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Gauging the Tsunami Risk in Southern California

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    NEWSLETTERS

    A longtime assumption that the types of faults in California cannot directly trigger tsunamis is being questioned at USC's Tsunami Research Center

    Grasping the extent of the tsunami risk for Southern California has been a work in progress, much of it done at USC's Tsunami Research Center.  Reality is,  the more that's learned, the more risk becomes apparent.

    We've long taken comfort from the notion that beneath the ocean off Southern California, you do not find the type of earthquake fault associated with the vertical motion that causes large tsunamis. That happens in subduction zone thrust faults, such as off the coast of Japan, in Alaska's Aleutian Islands, or even in the Cascadia subduction zone off the Pacific Northwest. 

    But not off the Southern California coast, where our strike-slip faults tend to move sideways, not up and down. 

    Geologist Mark Legg says don't count on it.

    Gauging the Tsunami Risk in Southern California

    [LA] Gauging the Tsunami Risk in Southern California
    A longtime assumption that the types of faults in California cannot directly trigger tsunamis is being questioned at USC's Tsunami Research Center

    "This is a myth which regrettably much of the earthquake and scientific community still believe,"  said Mark Legg, PhD, an  associate of the Tsunami Center.  "A very large strike-slip earthquake can push up the seafloor."

    The poetential added peril of a tsunami caused by a local quake is not only that the surge may be larger than one that has traveled thousands of miles,  but also that there would be less time for warning and evacuation from low-lying coastal areas.  And that would be especially problematic if the earthquake had also caused damage on shore.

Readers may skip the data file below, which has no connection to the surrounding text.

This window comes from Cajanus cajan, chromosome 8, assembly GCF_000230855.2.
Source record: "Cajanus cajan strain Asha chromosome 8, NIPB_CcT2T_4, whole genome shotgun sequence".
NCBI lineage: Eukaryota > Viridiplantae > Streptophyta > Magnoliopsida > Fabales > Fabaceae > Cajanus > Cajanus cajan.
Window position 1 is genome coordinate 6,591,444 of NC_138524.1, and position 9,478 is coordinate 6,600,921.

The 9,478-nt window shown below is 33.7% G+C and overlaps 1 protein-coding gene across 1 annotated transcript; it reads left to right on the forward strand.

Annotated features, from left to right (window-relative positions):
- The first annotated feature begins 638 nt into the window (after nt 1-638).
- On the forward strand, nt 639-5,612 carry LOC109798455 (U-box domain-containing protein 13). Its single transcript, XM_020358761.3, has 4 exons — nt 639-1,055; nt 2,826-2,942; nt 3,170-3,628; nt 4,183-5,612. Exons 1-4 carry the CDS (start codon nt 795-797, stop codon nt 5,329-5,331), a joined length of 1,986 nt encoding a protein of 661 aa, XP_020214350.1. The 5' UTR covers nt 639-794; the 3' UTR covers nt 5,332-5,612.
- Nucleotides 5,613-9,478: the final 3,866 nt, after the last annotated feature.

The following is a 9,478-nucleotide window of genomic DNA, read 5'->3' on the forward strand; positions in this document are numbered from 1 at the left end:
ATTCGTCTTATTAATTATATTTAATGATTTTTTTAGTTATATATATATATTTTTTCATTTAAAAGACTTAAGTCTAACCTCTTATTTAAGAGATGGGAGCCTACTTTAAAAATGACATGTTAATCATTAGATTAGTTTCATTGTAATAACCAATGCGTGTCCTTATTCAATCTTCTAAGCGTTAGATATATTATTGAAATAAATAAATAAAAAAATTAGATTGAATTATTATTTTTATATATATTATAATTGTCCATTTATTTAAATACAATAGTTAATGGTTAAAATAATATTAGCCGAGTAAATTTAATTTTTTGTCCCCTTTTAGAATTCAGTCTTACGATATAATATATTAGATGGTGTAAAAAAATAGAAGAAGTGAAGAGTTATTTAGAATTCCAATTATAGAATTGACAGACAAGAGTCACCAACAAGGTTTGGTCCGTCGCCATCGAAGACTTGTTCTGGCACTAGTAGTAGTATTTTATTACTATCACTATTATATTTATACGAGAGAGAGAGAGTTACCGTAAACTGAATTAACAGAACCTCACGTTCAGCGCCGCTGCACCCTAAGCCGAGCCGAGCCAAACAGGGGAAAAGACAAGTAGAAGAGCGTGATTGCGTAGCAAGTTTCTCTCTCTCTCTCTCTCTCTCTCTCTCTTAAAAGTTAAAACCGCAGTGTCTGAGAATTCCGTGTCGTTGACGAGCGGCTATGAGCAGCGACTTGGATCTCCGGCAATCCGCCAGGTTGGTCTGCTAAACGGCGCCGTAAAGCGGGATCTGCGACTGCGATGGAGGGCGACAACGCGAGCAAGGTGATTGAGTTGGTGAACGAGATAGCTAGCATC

Worst case scenario?

    "Liquefaction will be occuring," Legg said. "Roads will be knocked out.  Bridges might be damaged.  Landsliding and all that stuff.  And then you get the tsunami on top of that.  So it's going to be a very complex and challenging event."

    What until now has been given greater consideration is the theoretical scenario of a large California quake indirectly causing a tsunami by triggering a massive  undersea landslide. 

    Legg fears a directly triggered tsunami would be worse.  He notes that historically, tsunamis have been linked to quakes off the California coast.  He noted that a 2 meter surge (about 6 feet) was associated with the 1927 Lompoc quake.  The 1812 quake in the Santa Barbara Channel likely produced a bigger tsunami.

    "One account says the water got up to 15 feet in Ventura," said Legg.

    Historically, the largest tsunamis have originated with quakes in subduction zones.  But not all.

    "About 10-15 percent" of destructive tsunamis were triggered by quakes on strike slip faults, according to USC Research Prof. Aggeliki Baberopoulou, PhD,  also of the Tsunami Research Center. 

    "This type of fault is less likely to produce a tsunami,"  Barberopoulou said.  "But they do happen."

    Nevertheless,  a  strike-slip generated tsunami was passed over as the mechanism for the next Southern California disaster scenario to be run by the U-S Geological Survey, which previously has envisioned a 7.8 magnitue quake on the southern San Andreas, and "Ark Storm" flooding from continuous rain over several weeks.

    The next  natural disaster scenario will involve a tsunami generated by an earthquake in the Aleutian Islands, which would be expected to send us a larger tsunami than the 1964 Anchorage quake. The experts agree that tsunamis tend to propagate vertically from the fault line.  If you draw a perpendicular vector from the Aleutians, it points right at Southern California.